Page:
When we are young, we may dream of marriage and the life that follows. But like many dreams, reality does not match the fantasy.
In the 2014 film, Effie Gray, the title character whose full name is Euphemia Chalmers Gray (Dakota Fanning) is 19 when she marries the much older writer John Ruskin (Greg Wise). What starts out to be a good match goes south fast. John refuses to consummate their marriage. Needing the physical and emotional attention she should be getting from her husband, Effie turns to pre-Raphaelite painter John Everett Millais (Tom Sturridge). Effie also has a friend in Lady Elizabeth Eastlake (Emma Thompson). After five years of marriage Effie has to make a choice. She could stay in her empty and loveless marriage. Or, she could defy the strict standards of the Victorian era and find the happiness she deserves.
I truly enjoyed this movie. Written by Thompson, it has the usual beats of BPD (British Period Drama), but it is more than what the viewer expects. It is a story of female empowerment in an era in which women had no power. Based on Gray’s life, it is powerful, emotional, and a reminder that us females not only have a voice, we have the right to use it.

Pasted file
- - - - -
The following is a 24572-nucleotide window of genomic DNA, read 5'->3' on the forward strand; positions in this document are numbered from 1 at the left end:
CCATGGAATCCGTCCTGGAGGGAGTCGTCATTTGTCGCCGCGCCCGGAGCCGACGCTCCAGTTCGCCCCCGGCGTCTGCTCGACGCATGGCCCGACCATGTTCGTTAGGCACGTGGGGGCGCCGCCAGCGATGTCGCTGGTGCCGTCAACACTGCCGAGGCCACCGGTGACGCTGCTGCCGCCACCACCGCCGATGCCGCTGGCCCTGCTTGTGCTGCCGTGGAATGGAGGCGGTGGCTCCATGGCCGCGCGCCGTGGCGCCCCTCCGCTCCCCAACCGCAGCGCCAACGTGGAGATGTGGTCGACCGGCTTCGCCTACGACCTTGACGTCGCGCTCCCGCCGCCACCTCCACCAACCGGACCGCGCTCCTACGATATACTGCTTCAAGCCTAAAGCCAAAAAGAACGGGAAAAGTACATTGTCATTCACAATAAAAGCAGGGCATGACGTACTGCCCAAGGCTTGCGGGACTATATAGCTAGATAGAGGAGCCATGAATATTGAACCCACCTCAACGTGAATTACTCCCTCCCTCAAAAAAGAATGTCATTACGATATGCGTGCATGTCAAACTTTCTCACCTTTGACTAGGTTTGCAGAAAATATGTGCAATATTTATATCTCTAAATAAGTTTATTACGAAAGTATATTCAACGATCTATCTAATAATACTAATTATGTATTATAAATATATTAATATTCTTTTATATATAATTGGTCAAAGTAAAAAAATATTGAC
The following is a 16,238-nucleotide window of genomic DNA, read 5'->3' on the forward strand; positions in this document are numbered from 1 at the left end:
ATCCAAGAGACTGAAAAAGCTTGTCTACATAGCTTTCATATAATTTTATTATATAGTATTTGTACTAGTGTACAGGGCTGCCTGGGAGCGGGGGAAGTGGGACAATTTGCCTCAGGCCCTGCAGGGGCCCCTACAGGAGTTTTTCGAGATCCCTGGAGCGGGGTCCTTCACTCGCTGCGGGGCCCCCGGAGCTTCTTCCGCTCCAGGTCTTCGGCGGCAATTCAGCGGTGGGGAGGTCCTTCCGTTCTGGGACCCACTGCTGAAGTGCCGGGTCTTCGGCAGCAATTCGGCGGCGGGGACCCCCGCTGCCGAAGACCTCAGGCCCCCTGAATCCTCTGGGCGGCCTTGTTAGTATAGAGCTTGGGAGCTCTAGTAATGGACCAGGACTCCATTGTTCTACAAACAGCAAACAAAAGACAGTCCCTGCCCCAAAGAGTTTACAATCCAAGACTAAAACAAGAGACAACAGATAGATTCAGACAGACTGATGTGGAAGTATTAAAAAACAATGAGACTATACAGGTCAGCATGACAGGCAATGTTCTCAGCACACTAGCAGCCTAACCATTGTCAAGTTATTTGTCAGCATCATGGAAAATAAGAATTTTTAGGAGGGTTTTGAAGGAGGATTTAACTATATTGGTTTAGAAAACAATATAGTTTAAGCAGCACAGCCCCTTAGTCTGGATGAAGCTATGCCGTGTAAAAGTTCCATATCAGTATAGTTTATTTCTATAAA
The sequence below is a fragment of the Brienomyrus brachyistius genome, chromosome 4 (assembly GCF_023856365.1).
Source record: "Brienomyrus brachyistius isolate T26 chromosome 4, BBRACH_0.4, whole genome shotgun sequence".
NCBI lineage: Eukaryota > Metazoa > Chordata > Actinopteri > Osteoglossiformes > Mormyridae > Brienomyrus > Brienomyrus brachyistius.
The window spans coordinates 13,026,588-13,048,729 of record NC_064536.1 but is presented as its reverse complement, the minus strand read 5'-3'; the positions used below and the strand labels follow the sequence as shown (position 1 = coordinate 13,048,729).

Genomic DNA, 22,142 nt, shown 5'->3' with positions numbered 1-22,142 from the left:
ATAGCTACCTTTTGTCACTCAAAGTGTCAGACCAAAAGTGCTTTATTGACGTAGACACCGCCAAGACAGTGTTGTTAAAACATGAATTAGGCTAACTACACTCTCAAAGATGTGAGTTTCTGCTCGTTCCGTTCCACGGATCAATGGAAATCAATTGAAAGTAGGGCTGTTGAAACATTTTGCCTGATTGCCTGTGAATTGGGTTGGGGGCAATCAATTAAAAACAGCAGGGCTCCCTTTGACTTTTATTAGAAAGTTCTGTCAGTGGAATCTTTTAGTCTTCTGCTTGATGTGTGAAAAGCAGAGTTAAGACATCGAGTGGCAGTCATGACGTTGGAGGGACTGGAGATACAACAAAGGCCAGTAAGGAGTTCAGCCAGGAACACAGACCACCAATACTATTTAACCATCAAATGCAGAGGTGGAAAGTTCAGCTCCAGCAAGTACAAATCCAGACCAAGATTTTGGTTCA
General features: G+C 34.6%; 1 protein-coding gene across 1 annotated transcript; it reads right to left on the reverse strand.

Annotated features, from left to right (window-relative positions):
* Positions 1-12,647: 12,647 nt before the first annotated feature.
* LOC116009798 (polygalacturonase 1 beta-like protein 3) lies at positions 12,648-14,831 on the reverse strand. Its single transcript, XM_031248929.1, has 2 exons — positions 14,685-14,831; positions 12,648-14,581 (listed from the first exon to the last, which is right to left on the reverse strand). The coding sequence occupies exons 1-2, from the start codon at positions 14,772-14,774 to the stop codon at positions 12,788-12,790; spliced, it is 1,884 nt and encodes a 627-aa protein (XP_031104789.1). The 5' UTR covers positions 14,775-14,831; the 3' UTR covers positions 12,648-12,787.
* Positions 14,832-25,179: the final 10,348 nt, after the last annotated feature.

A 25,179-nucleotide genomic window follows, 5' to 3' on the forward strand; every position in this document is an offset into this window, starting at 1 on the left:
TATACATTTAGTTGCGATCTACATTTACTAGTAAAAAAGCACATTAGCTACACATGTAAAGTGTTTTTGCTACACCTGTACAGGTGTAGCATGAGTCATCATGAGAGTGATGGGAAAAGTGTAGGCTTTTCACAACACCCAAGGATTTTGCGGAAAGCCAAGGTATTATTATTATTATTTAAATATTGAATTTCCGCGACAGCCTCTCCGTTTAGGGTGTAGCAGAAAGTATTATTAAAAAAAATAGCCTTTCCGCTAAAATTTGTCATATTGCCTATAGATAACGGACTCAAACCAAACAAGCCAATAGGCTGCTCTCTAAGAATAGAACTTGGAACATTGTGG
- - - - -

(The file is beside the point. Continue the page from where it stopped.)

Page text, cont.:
Sense and Sensibility was Jane Austen’s first published novel. Writing under the pseudonym of “a lady”, Sense and Sensibility is the story of two sisters, Elinor and Marianne Dashwood. When their father passes away, their elder brother inherits the family estate, Norland Park. Knowing that Norland Park is no longer their home, Elinor and Marianne, with their mother and younger sister Margaret are forced to find a new home and make a new life elsewhere.
As I did with the other novels, I’m going to compare and contrast the most recent adaptations.
Cast: Elinor (Emma Thompson), Marianne (Kate Winslet), Colonel Brandon (Alan Rickman), Edward Ferrars (Hugh Grant) and John Willoughby (Greg Wise) .
Pro’s: Directed by Ang Lee, with a screenplay by Emma Thompson, the 1995 movie retains Austen’s voice as a writer. It is a charming movie, for both the general movie fan and the ardent Janeite. Greg Wise looks awful good in breeches.
Cons: Let’s face it, as good as an actress and a screenwriter Emma Thompson is, she was far from 19 when this movie was made. Elinor is still a teenager, regardless of the actress stepping into her shoes.
Cast: Elinor (Hattie Morahan), Marianne (Charity Wakefield), Colonel Brandon (David Morrisey), Edward Ferrars (Dan Stevens) and John Willoughby (Dominic Cooper).
Pro’s: With a screenplay written by Andrew Davies and the younger characters played by a whose who of young British actors, this adaptation has a lot going for it. Davies fleshes out secondary story lines that that makes the primary story line vibrant and alive. I also like is that the cast is age appropriate.
I'm a retiree in his seventies. That may not be significant to many, since there is a bunch of us Baby Boomers around. However, in the year 2,000, when I received a diagnosis of Multiple Myeloma, I expected to be dead in three to five years.